Quince (Cydonia oblonga) is a remarkable fruit originating in Persia and Turkestan, and was known to the Greeks and Romans who dedicated it to Venus or Aphrodite as a symbol of love, happiness and fertility. They are ornamental, medium-sized, flowering trees with pretty blossom and good autumn colour. In May or June the pink/white flowers readily form at the tips of the young Quince shoots.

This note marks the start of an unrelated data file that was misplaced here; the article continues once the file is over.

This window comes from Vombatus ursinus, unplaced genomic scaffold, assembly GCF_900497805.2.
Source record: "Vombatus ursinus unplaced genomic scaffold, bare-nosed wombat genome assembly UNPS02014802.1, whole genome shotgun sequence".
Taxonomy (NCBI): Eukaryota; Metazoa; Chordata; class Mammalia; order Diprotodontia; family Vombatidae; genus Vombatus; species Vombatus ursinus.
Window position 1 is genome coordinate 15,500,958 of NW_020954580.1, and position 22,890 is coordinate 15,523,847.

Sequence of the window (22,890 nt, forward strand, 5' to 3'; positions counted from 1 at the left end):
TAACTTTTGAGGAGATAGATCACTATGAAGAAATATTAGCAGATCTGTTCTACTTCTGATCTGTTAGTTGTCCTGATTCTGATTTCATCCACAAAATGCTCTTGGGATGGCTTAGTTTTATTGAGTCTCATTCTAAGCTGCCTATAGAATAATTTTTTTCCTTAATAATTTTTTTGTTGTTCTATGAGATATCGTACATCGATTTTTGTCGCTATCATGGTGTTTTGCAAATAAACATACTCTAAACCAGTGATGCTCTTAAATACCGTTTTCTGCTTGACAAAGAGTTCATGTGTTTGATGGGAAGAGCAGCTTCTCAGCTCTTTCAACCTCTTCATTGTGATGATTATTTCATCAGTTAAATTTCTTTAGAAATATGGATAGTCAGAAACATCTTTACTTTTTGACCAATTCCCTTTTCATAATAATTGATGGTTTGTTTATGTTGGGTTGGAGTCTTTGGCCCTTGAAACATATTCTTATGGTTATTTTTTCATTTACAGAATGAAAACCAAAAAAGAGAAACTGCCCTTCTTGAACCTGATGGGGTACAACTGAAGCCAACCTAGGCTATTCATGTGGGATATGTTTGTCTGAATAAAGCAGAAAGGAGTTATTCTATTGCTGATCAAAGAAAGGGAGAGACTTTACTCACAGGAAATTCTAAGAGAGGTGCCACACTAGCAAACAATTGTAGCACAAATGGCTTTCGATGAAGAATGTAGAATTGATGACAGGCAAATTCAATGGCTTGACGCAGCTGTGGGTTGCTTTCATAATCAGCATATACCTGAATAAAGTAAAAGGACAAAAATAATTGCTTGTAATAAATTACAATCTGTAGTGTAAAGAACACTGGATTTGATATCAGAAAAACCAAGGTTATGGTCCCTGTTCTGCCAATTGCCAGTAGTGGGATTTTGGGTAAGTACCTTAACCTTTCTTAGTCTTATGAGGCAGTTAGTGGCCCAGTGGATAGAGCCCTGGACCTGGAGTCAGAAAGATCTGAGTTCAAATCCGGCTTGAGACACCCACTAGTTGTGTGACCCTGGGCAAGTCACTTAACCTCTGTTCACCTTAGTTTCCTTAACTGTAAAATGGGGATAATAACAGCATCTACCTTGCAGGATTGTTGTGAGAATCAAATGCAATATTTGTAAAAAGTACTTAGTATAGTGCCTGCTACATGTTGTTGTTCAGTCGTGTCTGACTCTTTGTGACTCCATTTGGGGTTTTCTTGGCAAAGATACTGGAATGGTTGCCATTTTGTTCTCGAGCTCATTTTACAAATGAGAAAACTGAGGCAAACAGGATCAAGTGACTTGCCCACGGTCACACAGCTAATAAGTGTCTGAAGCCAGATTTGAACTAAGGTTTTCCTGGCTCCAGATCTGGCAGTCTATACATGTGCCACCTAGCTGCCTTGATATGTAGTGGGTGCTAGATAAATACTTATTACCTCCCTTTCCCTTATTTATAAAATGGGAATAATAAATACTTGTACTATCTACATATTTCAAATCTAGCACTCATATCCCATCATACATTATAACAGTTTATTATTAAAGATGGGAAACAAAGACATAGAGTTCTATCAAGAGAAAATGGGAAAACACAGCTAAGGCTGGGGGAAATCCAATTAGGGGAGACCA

Quince meeches prolific are mainly grown for their fruit which cannot be eaten raw but make excellent jelly or preserve. They should be left on the tree as long as possible to develop their flavour, provided there is no danger of frost. They usually ripen in late October or early November when they will be golden-coloured and aromatic. Only undamaged fruits should be picked and then stored in a cool, dark place on shallow trays without touching. Allow them to ‘mellow’ before use. They will keep for two or three months.